Sculpture and Problem Solving
Submitted By: Sandra Eckert, Saucon Valley High School, Hellertown, PA 18055
Lesson Plan: Sculpture and Problem Solving
Grade Level: High School
The initial stage of this project was, in my case, media driven; that is, I happened upon some interesting materials (thick, cardboard rings or forms) and decided to use the medium as an introduction to sculpture. The lesson may be structured to begin with the concept or design. The medium would then be chosen to compliment the idea.
A brief history of sculpture must be presented, with emphasis placed on these concepts (vocabulary list):
Chronological presentation of PowerPoint slides depicting sculptural works should contain the following works, which will illustrate the concepts listed above (all listed works, except the last list of suggested artists, are available in Gardner's Art through the Ages)
Bison Licking Its Back, from La Madeleine, c. 15,000-10,000 B.C.
Venus of Willendorf, c. 15,000-10,000 B.C.
Narmer Palette, c. 3000 B.C.
Khafre, Gizeh, c. 2600
Cycladic Goddess Thinker, c. 2500-2000 B.C.
The Harvester Vase, Hagia Triada, c. 1500 B.C.
Lion Gate, Mycenae, c. 1300 B.C.
Pediment, Temple of Artemis, c. 600-580 B.C.
Three Goddesses, Parthenon, c. 448-432 B.C.
Porch of Maidens, Erectheum, c. 421-405 B.C.
Corinthian Capitol, c. 350 B.C.
Dying Gaul, Pergamum, c. 240 B.C.
The Chimaera of Arezzo, c. 5th to 4th cent. B.C.
Caesar Augustus of Prima Porta, c. 20 B.C.
Portrait of a Lady, c. A.D. 90 (This one is too vague to find. There are thousands of these online)
Capitols from the cloister of St. Pierre, c. 1100 A.D.
Notre Dame Cathedral, Paris, c. 1163-1250 A.D.
The Virgin in Notre Dame, c. 1300 A.D.
The Gates of Paradise, Lorenzo Ghiberth, c.1425-52
David by Donatello, c. 1430-32
Burghers of Calais, 1886
The Kiss, Auguste Rodin, 1886-98
Standing Youth, Wilhelm Lehmbruck, 1913
Head, Ernst Barlach, 1927
Unique Forms of Continuity in Space, by Umberto Boccioni, 1913
Bird in Space, Constantin Brancusi, c. 1927
Monument to the Third International, Vladimir Tatlin, 1919-20
Horizontal Spines, Alexander Calder, 1942
Bull's Head, Pablo Picasso, 1943
Reclining Figure by Henry Moore, 1939
Cubi XVIII, David Smith, 1964
Robert Smithson: Spiral Jetty, 1970
(Also, works by the artists Pye,*Turnbull, Soto, Biederman, *Chillida and *Judd)
*Excellent choice for modular or industrial work.
After the introductory slide presentation and any conversation that may ensue, students should be instructed to think about what kind of sculpture THEY would like to create. I would encourage them to think of the final product as being a large-scale work. They should be given materials that imitate the form of the actual material they will be using. In this case, paper-towel tubes that were cut into slices of varying widths were excellent for this function, as the final medium was large-scale cardboard tubes. Each student should spend one period constructing a model, giving special attention to the concepts listed earlier. When all models are finished, they should be placed in a central location in the room, and assigned a number. Students will vote on the sculpture they would like to make as a group project. When the model is selected, students should be given the final media, and should begin to formulate a plan. This may require several adaptations to the original idea, as the media may present practical problems that were not an issue with the model's medium. These adaptations should be discussed and arrived at AS A GROUP. The teacher should "troubleshoot", that is, if a potential problem might arise that the group does not recognize, it should be mentioned. Otherwise, students should be encouraged to use the following problem solving skills during the planning and subsequent construction of their sculpture:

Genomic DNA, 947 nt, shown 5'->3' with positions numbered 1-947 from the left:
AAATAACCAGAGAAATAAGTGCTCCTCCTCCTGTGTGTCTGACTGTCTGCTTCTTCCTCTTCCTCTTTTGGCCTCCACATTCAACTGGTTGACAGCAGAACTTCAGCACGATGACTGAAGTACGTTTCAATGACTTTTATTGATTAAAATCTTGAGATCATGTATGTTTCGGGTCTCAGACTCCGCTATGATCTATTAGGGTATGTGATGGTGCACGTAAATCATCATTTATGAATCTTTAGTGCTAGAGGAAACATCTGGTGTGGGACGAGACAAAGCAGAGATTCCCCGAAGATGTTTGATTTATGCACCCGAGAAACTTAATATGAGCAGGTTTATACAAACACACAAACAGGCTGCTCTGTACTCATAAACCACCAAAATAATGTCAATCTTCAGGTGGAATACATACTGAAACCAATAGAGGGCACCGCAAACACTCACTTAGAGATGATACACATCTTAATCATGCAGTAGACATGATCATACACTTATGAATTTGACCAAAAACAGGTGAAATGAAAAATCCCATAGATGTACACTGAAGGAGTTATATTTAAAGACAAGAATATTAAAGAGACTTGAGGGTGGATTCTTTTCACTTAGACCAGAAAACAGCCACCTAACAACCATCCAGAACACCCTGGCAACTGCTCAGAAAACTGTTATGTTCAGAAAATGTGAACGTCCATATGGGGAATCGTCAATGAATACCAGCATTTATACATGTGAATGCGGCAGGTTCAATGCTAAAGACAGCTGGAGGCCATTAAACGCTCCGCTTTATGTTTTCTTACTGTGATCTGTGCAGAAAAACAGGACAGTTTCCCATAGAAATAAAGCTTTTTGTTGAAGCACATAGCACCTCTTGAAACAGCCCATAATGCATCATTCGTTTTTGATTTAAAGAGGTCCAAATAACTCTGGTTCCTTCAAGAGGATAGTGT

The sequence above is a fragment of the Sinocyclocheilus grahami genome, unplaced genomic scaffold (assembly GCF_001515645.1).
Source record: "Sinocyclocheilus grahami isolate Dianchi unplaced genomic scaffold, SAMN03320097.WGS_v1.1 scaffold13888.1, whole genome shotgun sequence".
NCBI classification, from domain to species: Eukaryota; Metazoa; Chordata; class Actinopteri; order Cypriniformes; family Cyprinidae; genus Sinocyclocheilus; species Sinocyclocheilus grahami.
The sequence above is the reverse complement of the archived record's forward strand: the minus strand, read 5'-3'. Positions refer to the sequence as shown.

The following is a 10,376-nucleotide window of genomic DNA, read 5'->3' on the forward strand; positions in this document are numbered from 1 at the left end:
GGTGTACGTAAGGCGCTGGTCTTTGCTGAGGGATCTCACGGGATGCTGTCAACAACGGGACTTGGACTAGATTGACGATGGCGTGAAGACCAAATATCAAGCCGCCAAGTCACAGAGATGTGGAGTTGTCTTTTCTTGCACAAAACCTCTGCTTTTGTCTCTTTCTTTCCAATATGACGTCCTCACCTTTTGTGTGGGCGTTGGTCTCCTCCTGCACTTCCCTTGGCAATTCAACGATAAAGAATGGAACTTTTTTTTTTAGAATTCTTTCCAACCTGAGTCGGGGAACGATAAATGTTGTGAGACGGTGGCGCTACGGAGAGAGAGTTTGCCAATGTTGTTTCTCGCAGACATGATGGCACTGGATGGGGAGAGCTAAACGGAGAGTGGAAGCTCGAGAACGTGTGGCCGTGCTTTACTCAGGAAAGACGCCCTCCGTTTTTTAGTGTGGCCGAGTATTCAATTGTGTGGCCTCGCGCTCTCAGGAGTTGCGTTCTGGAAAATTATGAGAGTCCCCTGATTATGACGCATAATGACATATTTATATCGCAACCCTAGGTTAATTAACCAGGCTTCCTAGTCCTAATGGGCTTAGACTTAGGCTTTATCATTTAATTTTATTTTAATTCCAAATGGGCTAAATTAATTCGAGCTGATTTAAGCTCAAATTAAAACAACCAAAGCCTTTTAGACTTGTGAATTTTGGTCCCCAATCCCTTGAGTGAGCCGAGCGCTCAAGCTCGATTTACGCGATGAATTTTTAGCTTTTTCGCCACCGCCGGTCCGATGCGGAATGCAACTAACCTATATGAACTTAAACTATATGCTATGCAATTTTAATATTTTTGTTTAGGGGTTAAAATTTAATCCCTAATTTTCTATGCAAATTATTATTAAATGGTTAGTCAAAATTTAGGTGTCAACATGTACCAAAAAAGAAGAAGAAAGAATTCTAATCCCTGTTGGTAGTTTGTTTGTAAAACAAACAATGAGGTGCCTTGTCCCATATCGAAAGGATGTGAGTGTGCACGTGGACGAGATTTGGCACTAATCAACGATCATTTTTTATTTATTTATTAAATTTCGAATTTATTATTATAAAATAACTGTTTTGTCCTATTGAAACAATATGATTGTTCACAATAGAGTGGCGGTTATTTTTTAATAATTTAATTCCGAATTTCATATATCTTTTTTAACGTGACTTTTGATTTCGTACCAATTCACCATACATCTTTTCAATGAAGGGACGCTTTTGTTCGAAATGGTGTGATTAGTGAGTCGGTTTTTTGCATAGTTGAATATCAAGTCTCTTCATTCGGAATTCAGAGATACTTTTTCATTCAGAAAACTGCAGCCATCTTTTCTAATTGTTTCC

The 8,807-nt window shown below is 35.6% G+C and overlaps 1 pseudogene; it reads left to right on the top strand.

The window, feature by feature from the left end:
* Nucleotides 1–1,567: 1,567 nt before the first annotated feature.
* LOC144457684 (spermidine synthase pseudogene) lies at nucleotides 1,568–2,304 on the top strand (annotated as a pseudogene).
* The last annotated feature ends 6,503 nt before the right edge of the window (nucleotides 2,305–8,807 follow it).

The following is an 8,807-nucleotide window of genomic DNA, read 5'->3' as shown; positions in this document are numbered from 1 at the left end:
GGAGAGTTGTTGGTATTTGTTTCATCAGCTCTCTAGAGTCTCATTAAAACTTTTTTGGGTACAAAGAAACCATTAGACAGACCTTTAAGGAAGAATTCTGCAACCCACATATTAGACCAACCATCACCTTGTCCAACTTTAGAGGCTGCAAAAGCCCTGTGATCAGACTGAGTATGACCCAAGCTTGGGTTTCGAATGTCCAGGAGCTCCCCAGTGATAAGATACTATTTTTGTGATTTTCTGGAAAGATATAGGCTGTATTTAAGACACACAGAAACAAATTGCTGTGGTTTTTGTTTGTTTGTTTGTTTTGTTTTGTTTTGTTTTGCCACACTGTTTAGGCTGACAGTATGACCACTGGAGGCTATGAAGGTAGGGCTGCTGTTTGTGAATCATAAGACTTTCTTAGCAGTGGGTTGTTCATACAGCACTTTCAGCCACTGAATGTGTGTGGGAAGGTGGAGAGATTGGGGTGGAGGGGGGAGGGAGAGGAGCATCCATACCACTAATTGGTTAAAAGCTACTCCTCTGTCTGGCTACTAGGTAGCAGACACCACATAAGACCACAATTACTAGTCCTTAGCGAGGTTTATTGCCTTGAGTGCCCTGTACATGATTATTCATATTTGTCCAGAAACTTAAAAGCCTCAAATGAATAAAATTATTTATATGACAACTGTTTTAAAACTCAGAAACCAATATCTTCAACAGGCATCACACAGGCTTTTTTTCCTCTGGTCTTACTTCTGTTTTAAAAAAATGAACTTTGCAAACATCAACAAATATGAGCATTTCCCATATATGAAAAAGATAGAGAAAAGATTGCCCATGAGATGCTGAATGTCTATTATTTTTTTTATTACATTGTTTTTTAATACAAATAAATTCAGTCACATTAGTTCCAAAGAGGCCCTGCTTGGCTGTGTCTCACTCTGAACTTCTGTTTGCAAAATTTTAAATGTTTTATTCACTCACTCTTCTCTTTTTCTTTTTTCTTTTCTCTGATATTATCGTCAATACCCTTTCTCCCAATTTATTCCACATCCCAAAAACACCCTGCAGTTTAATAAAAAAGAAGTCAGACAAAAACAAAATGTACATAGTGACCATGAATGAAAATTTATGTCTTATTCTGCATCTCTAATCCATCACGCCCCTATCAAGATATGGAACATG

Devise a plan.
Rehearse actions and adapt if necessary.
Make necessary changes.
Recognize peoples' strengths and utilize them.
Encourage weaker participants.
Each plan will be different, depending upon the proposal. It is important to encourage students to use their existing skills and learn new ones, either from their peers or, if the need arises, from the teacher. For instance, my students needed to use a jigsaw and a power drill in order to cut into the material; one student, who was normally a minimal achiever in art class, distinguished himself with his ability with power tools. He was able to teach his methods to other classmates, which both empowered him and taught them a new skill (and new respect for this quiet young man). Another student was an excellent organizer. She happened to be visiting a college during the third day of our sculpture lesson. The entire class missed her! Although they adjusted well, I'm sure that she felt validated after they expressed themselves to her! It is interesting to observe the group dynamics that take place in this type of a learning situation. One or two students emerge as leaders. Some are active workers, some are theorists, some are followers. There is a group conscience or pride that evolves; the students take personal ownership in the work, and are excited about it. On the second day, I conducted an informal survey of the students who had thought about their work at home, or prior to class, and were looking forward to class; the results were nearly unanimously positive.
Students will be evaluated in two areas. One area will be participation. The second area will be their work, with consideration given to creativity, craftsmanship, aesthetic decision making, and problem solving. Several in-process critiques will help the students observe their work as a part of a whole, rather than an isolated effort. Students should be informed of the grading criteria prior to the beginning of the studio effort.
NOTE: This lesson was submitted in the early days of IAD when teachers had no scanners or digital cameras to take pictures of student work.